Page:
This blog post is about an error message I got the other day when using DBCC CLONEDATABASE in a T-sql-script. But first some background to DBCC CLONEDATABASE.
I was pretty excited about the DBCC CLONEDATABASE command, which was introduced in SQL Server 2014 SP2 and SQL Server 2016 SP1. It creates a schema-only (that means all the database objects, but no data) copy of a database, keeping all statistics data, so that you can troubleshoot Query plans for certain queries without having to copy all the data. Before DBCC CLONEDATABASE (and to be honest probably also afterwords, DBCC CLONEDATABASE doesn’t replace all the needs) one had to make a full copy of a database to get the statistics data along. That’s usually copied to a test box. If the test box is identical to your production box, you’re almost fine. But on your test box, you don’t have the cached execution plans from the production box. Therefore, you might end up with very different Query plans in your test box. With DBCC CLONEDATABASE, you get a readonly copy of a database, on your production box and you can use that to tweak your queries and see what new estimated execution plans they get.
Continue reading “Duplicate key in sysclsobjs using DBCC CLONEDATABASE”
Many SQL Server developers and admins found, after upgrading to SQL Server 2014, that some queries started taking much longer time than before. The reason is the new cardinality estimation formula which was introduced in SQL Server 2014. Cardinality Estimation is done all the time by the SQL Server optimizer. To produce a Query plan, the optimizer makes some assumptions about how many rows exist for each condition in the table. In most cases, the new cardinality estimation formula in SQL Server 2014 and onwards gives slightly better estimates and the optimizer therefore produces slightly better plans. In some cases however, mostly when there are predicates on more than one column in a WHERE clause or JOIN clause, the 2014 cardinality estimation is a lot worse than in previous versions of SQL Server.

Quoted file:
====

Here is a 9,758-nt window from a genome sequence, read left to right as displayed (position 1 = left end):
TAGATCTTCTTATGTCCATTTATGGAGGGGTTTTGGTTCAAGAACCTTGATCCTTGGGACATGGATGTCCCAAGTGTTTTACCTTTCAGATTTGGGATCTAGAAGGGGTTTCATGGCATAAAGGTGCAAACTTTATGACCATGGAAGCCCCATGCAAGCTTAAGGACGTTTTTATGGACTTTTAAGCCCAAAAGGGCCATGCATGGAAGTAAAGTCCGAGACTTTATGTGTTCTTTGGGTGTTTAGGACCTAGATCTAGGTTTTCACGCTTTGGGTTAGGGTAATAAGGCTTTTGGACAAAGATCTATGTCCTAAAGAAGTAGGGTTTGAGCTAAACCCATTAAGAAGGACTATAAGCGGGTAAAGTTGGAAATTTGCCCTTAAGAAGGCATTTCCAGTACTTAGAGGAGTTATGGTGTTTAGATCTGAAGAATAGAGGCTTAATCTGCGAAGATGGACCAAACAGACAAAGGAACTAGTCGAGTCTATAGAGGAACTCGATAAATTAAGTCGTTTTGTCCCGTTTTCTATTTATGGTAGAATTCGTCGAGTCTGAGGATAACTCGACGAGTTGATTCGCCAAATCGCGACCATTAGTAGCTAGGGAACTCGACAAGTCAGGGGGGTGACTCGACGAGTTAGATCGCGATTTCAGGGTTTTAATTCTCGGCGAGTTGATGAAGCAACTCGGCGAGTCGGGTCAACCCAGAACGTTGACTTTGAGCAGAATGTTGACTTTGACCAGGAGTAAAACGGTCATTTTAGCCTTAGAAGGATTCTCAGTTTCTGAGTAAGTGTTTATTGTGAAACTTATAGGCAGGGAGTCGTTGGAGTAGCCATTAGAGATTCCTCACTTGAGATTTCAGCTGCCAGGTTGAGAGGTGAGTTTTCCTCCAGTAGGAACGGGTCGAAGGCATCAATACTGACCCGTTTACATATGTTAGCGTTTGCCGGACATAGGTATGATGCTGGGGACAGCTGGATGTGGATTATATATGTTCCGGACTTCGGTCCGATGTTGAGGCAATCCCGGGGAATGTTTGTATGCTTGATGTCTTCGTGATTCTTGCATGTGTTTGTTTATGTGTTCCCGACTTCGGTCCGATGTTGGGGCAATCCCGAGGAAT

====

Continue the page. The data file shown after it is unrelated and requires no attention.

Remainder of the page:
Continue reading “OPTION(USE HINT) – New SQL Server 2016 SP1 feature”
If you ever studied normalisation of databases, you have probably come to the same conclusion as I have regarding NULL: It is best if NULL values in the database can be avoided but it is not always easy to achieve a NULL-free database. Let’s look at an example:
Continue reading “What is NULL?”
Most database developers have been faced with the task to archive old data. It could look something like this:
CREATE TABLE dbo.Cars(
CarID int identity(1,1) PRIMARY KEY,
CREATE TABLE dbo.Cars_Archive(
ArchivedDateTime datetime DEFAULT CURRENT_TIMESTAMP,
CONSTRAINT PK_Cars_Archive PRIMARY KEY(CarID, ArchivedDateTime)
And updating a row would often require a stored procedure and some explicit transactions
Continue reading “Archiving with the OUTPUT clause”
Here’s an Inline Table Valued Function (TVF) for generating time-slots from a start-date to an end-date, given a certain time for each slot, given in minutes.
This would be useful for many applications, like scheduling systems, sales statistics broken down into certain slices of time etc. The function does have some limitations, eg there can’t be more than 100.000 minutes between start and endtime. This is easily fixed by just adding Another CROSS JOIN to CTE2, or by changing the DATEADD-functions to use hour instead of minute if that fits your purpose.
Continue reading “Generate time slots”